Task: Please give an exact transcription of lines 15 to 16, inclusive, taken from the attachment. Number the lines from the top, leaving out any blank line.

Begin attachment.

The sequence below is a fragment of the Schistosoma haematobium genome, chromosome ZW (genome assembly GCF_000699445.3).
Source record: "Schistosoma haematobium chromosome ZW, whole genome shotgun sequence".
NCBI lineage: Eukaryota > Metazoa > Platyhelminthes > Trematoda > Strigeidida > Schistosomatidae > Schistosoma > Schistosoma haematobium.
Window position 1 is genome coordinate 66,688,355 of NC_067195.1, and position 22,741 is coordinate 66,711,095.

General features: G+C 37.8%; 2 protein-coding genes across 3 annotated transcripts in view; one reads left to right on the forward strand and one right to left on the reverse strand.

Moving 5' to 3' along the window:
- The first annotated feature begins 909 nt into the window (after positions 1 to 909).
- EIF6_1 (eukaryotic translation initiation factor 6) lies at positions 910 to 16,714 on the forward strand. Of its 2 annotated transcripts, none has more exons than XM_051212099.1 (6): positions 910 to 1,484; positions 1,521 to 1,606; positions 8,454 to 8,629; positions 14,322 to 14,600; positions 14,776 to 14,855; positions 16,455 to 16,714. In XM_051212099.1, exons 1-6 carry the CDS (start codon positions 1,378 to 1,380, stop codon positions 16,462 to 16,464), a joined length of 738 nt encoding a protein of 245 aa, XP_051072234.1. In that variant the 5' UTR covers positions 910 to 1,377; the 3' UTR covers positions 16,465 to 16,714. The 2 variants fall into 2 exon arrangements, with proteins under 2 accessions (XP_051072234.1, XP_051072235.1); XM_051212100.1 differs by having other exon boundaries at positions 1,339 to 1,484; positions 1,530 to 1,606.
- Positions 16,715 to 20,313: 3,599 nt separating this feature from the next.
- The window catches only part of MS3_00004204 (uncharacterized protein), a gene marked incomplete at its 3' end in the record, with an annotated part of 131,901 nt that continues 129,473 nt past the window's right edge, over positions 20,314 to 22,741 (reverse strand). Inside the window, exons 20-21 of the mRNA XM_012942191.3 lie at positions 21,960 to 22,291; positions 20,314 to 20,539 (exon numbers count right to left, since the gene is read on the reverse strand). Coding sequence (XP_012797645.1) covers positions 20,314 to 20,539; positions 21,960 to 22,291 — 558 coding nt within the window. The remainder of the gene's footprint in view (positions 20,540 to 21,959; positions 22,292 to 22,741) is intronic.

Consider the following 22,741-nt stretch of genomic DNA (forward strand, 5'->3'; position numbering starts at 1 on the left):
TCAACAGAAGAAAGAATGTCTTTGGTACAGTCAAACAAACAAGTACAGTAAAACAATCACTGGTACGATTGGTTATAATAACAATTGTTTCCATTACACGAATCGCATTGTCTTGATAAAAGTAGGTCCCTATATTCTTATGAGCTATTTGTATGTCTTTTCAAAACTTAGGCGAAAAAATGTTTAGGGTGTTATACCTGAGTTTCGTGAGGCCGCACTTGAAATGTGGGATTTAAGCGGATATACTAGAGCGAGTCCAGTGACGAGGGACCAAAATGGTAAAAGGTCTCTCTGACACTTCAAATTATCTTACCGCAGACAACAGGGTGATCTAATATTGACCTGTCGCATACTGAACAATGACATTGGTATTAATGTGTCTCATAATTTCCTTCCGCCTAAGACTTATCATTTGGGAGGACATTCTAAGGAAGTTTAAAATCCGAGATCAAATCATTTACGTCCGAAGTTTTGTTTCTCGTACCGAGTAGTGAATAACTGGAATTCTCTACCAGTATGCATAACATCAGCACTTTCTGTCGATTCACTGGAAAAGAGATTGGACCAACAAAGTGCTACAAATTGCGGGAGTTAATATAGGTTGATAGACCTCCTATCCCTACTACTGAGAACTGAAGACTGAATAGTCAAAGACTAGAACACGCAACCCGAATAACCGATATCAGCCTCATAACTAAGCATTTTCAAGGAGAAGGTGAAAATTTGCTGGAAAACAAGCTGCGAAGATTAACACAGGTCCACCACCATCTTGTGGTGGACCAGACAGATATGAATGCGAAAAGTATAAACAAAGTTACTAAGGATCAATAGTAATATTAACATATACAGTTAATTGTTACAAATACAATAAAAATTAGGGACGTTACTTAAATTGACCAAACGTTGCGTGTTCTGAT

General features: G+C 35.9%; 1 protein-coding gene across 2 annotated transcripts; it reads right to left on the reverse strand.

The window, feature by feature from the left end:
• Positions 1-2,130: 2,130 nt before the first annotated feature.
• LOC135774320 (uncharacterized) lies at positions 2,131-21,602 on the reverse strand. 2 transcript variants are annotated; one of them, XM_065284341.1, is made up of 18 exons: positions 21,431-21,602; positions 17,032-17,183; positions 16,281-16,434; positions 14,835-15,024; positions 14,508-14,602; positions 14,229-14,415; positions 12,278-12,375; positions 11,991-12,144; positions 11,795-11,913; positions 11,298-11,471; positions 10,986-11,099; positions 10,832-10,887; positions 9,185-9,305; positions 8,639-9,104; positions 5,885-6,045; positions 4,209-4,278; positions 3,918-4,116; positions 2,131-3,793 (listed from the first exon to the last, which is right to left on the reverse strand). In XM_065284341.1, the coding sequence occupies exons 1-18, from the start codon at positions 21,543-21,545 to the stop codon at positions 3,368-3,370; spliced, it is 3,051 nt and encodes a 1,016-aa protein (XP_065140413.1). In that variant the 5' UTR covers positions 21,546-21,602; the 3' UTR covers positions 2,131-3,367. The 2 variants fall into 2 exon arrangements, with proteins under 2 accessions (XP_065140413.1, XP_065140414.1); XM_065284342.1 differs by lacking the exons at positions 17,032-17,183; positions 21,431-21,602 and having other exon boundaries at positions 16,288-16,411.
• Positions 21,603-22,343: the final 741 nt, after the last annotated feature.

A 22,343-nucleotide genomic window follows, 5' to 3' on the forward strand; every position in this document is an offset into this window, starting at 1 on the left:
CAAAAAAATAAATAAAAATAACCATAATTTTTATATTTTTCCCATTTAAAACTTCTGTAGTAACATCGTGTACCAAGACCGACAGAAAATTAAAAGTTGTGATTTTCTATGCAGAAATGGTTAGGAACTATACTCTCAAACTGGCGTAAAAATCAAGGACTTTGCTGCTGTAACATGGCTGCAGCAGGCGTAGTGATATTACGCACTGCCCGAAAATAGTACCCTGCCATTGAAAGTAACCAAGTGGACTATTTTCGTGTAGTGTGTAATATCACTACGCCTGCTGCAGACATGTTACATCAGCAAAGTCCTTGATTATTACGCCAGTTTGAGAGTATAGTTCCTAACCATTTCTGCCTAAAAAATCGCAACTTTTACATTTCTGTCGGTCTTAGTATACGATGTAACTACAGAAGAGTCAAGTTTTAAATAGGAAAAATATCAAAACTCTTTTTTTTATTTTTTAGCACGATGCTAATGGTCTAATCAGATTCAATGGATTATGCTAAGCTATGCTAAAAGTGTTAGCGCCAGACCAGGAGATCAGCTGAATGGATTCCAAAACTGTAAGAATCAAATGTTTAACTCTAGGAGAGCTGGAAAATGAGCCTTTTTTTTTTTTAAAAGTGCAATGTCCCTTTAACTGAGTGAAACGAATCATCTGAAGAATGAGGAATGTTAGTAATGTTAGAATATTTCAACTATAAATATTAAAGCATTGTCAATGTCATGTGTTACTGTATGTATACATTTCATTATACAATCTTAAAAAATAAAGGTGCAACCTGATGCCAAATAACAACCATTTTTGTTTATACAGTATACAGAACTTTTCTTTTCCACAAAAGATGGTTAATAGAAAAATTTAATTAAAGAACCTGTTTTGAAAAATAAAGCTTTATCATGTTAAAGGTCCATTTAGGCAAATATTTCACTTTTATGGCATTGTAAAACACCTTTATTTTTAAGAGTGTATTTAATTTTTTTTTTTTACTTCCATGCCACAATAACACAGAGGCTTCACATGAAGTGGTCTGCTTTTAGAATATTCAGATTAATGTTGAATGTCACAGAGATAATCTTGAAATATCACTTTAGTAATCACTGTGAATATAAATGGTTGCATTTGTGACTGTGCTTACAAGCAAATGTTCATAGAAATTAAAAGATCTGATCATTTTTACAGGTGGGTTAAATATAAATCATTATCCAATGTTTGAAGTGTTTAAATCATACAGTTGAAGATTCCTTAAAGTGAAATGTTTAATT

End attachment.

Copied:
• Positions 1-2,130: 2,130 nt before the first annotated feature.
• LOC135774320 (uncharacterized) lies at positions 2,131-21,602 on the reverse strand. 2 transcript variants are annotated; one of them, XM_065284341.1, is made up of 18 exons: positions 21,431-21,602; positions 17,032-17,183; positions 16,281-16,434; positions 14,835-15,024; positions 14,508-14,602; positions 14,229-14,415; positions 12,278-12,375; positions 11,991-12,144; positions 11,795-11,913; positions 11,298-11,471; positions 10,986-11,099; positions 10,832-10,887; positions 9,185-9,305; positions 8,639-9,104; positions 5,885-6,045; positions 4,209-4,278; positions 3,918-4,116; positions 2,131-3,793 (listed from the first exon to the last, which is right to left on the reverse strand). In XM_065284341.1, the coding sequence occupies exons 1-18, from the start codon at positions 21,543-21,545 to the stop codon at positions 3,368-3,370; spliced, it is 3,051 nt and encodes a 1,016-aa protein (XP_065140413.1). In that variant the 5' UTR covers positions 21,546-21,602; the 3' UTR covers positions 2,131-3,367. The 2 variants fall into 2 exon arrangements, with proteins under 2 accessions (XP_065140413.1, XP_065140414.1); XM_065284342.1 differs by lacking the exons at positions 17,032-17,183; positions 21,431-21,602 and having other exon boundaries at positions 16,288-16,411.